According to a report from the Government Accountability Office (GAO) released on December 12, DHS, DOJ, and the Treasury Department are no longer coordinating with each other to develop a nationwide federal wireless communications service for use by first responders. The report, requested by Senate Homeland Security and Governmental Affairs Committee Chairman Joe Lieberman (ID-CT) and Ranking Member Susan Collins (R-ME), found the different departments are now working on individual interoperability projects rather than implementing the Integrated Wireless Network (IWN) program.
From USA Today:
A GAO report scheduled for release today says DHS has done a poor job overseeing the purchase of billions of dollars of equipment and technology since the agency was created five years ago. Senior department officials have “not provided the oversight needed” to ensure that purchases “with important national security objectives” function properly and stay on budget. The GAO said the main problem is that the department did not follow its own procedures, and blamed oversight problems on insufficient Homeland Security staff and limited attention paid by senior department officials.
Although previous audits have documented problems with individual programs, the GAO report is the first to review Homeland Security’s overall system of buying and maintaining $60 billion of new equipment and technology.
Rep. David Price (D-N.C.), head of the House Appropriations subcommittee that oversees Homeland Security spending, said the department’s purchasing system needs an overhaul to protect billions in taxpayer funds.
Homeland Security spokesman Larry Orluskie referred a reporter to a statement attached to the GAO report that said many improvements have been made, including the creation of two oversight divisions. He added that other improvements will be made in the next two years.
Defense readiness and spending; food safety; preparing for large-scale health emergencies; and homeland security are among a list of 13 “urgent issues” the Government Accountability Office (GAO) “has identified as among those needing the attention of President-elect [Barack] Obama and the 111th Congress during the transition and the first year of the new administration and Congress,” Acting Comptroller General, Gene Dodaro, said Thursday.
The Government Accountability Office (GAO) has released its full public report on the status of the Department of Homeland Security (DHS) National Applications Office (NAO) compliance with current legal, privacy and civil liberties standards.
On April 9, 2008, in a letter to Members of Congress, DHS secretary Michael Chertoff certified that the NAO complies with all existing laws, including all applicable privacy and civil liberties standards. The Secretary also provided a charter for the office, privacy and civil liberties impact assessments, and NAO standard operating procedures.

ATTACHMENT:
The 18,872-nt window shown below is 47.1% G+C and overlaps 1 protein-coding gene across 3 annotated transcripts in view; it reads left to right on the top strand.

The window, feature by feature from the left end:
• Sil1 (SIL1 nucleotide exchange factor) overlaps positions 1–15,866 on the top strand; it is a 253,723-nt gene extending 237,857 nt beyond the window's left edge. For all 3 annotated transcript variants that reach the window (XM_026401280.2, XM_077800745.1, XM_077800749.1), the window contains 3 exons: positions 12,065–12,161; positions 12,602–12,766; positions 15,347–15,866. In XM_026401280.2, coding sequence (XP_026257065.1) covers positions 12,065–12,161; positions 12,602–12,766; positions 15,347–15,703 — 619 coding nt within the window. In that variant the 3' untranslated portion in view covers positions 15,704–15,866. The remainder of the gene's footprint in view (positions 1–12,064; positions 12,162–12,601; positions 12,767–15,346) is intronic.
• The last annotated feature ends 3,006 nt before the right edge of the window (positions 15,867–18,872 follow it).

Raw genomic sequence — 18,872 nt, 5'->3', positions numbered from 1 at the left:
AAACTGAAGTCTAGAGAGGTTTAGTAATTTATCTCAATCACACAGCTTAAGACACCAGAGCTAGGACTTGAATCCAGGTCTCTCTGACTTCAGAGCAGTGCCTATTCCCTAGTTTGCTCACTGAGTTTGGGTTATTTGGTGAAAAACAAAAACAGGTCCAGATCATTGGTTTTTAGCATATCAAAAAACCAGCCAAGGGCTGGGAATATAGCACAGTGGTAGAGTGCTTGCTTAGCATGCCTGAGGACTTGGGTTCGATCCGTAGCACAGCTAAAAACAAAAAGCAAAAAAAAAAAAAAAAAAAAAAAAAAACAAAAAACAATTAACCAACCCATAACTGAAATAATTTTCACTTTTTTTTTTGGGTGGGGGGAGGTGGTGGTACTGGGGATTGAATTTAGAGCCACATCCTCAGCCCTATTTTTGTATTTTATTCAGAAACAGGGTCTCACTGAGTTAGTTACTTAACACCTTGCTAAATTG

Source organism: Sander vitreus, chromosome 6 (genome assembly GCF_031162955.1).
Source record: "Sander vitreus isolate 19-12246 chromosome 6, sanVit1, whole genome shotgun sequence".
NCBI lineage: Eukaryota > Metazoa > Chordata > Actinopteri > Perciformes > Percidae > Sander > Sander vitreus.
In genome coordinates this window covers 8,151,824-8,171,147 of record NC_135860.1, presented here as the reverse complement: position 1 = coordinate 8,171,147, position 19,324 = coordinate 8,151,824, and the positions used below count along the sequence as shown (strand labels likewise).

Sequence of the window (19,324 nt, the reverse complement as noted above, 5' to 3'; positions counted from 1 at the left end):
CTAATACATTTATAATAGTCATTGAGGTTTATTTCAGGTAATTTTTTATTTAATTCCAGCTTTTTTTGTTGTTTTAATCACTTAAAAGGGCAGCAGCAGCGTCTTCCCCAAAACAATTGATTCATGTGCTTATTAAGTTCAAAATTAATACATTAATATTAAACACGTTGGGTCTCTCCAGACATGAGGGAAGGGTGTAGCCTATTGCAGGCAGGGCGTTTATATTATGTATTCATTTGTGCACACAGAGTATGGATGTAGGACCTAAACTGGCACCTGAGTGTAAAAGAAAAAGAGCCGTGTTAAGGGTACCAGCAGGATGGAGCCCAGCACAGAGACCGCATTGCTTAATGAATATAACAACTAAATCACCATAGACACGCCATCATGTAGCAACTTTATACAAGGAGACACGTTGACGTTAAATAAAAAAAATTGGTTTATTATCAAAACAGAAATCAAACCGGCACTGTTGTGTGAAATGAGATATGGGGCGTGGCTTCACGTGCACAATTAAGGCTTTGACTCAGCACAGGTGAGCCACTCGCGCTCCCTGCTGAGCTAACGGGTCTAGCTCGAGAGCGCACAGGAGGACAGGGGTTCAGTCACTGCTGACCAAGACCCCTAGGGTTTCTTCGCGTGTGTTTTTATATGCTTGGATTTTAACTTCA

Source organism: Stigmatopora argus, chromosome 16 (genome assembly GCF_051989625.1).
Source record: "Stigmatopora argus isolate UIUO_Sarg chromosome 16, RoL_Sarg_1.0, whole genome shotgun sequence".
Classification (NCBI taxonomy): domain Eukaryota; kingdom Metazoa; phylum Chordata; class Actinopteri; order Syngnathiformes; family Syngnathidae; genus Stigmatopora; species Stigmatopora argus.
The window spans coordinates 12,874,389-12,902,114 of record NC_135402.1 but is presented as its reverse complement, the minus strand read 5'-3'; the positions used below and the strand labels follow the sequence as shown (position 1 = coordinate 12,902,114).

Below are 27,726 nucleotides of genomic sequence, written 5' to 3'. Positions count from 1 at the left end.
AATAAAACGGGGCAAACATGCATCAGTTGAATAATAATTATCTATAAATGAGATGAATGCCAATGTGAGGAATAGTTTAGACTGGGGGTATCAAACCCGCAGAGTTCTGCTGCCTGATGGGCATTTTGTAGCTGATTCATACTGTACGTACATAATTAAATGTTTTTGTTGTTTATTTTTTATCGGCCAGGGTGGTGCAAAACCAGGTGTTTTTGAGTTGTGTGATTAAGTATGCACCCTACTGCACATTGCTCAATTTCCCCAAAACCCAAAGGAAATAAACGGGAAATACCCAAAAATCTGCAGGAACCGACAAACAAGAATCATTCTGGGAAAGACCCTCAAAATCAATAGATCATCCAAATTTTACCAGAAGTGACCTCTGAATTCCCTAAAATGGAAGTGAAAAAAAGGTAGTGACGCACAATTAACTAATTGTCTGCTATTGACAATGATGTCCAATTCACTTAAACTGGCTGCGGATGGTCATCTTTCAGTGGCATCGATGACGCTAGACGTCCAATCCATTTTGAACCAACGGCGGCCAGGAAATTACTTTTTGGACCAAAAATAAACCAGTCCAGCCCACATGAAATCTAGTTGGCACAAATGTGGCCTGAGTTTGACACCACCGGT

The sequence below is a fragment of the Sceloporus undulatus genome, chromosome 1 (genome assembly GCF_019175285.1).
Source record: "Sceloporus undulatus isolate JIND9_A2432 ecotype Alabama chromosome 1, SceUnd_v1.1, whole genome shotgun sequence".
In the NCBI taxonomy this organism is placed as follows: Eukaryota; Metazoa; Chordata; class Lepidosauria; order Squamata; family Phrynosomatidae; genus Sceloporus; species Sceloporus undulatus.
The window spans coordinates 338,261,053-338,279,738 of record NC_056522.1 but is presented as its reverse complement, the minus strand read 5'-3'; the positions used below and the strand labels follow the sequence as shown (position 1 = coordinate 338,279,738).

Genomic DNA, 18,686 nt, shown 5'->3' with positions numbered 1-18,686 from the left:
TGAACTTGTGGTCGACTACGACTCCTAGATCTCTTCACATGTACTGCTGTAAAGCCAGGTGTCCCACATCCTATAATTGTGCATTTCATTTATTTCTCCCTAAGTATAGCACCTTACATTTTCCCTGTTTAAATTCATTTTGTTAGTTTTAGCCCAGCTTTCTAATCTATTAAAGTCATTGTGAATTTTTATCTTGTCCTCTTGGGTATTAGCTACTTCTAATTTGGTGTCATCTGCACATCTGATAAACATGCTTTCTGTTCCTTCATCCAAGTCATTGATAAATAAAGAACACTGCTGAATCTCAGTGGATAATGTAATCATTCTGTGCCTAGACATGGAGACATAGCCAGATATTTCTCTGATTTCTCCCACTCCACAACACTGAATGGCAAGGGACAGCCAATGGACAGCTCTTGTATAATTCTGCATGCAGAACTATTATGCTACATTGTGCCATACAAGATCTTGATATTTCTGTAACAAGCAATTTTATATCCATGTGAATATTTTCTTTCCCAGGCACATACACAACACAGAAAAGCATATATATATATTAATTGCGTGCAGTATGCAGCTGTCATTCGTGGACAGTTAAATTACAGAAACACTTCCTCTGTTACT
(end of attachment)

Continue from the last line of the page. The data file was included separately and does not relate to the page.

The GAO report disputes that claim of full compliance.
Three out of five of the nation’s top biosafety laboratories have poor perimeter security measures, prompting congressional investigators to recommend that the CDC, which regulates the labs, review their security and consider upgrades.
The GAO conducted the review for the House Committee on Energy and Commerce, and published the results Thursday in a report titled “Biosafety Laboratories: Perimeter Security Assessment of the Nation’s Five BSL-4 Laboratories.” GAO . The BSL 4 labs are the only ones authorized by the federal government to work with biological agents–such as the Ebola virus, hemorrhagic fevers, and smallpox–that could kill people but have no cure or treatment.
The Department of Homeland Security (DHS) is well on its way to upgrading the Homeland Security Information Network (HSIN) which shares threat information with state and local authorities, but the department could benefit from increased management of the purchase of the next generation system, according to a report from the GAO published Wednesday.
DHS could benefit from increasing staffing in the HSIN program office, outlining staff responsibilities, and identifying requirements and risks adequately.
A memo from the DHS undersecretary of management last year revealed DHS operates more than 100 Web-based systems, many of which simply duplicate each other’s capabilities. In consolidating these systems, DHS also plans to replace legacy portal technologies that inhibit information sharing. As such, HSIN NextGen will serve a number of communities within DHS, including emergency management, intelligence, immigration, and law enforcement.
The Office of Operations Coordination and Planning responded to the GAO report, detailing actions it has taken to meet the report’s recommendations.
An appropriations bill signed by President Bush last week allows the controversial National Applications Office (NAO) to begin operating a stringently limited version of a program which would turn military spy satellites on the United States, sharing imagery with other federal, state, and local government agencies.
Both Congress and the GAO have expressed concern that the practice may be in violation of some laws and may be used for spying on U.S. Citizens.
In a briefing for lawmakers and staff on Tuesday, the Government Accountability Office estimated the cost of the Homeland Security Department’s program to equip ports of entry with radiation detection equipment will be $3.1 billion. That’s $1 billion more than the agency told the White House and Congress it would cost last spring.
The GAO delivered a report on DHS progress toward Homeland Security information sharing. The report was mostly critical of DHS, though some industry observers say it was too critical, not giving DHS enough credit for what they’ve accomplished.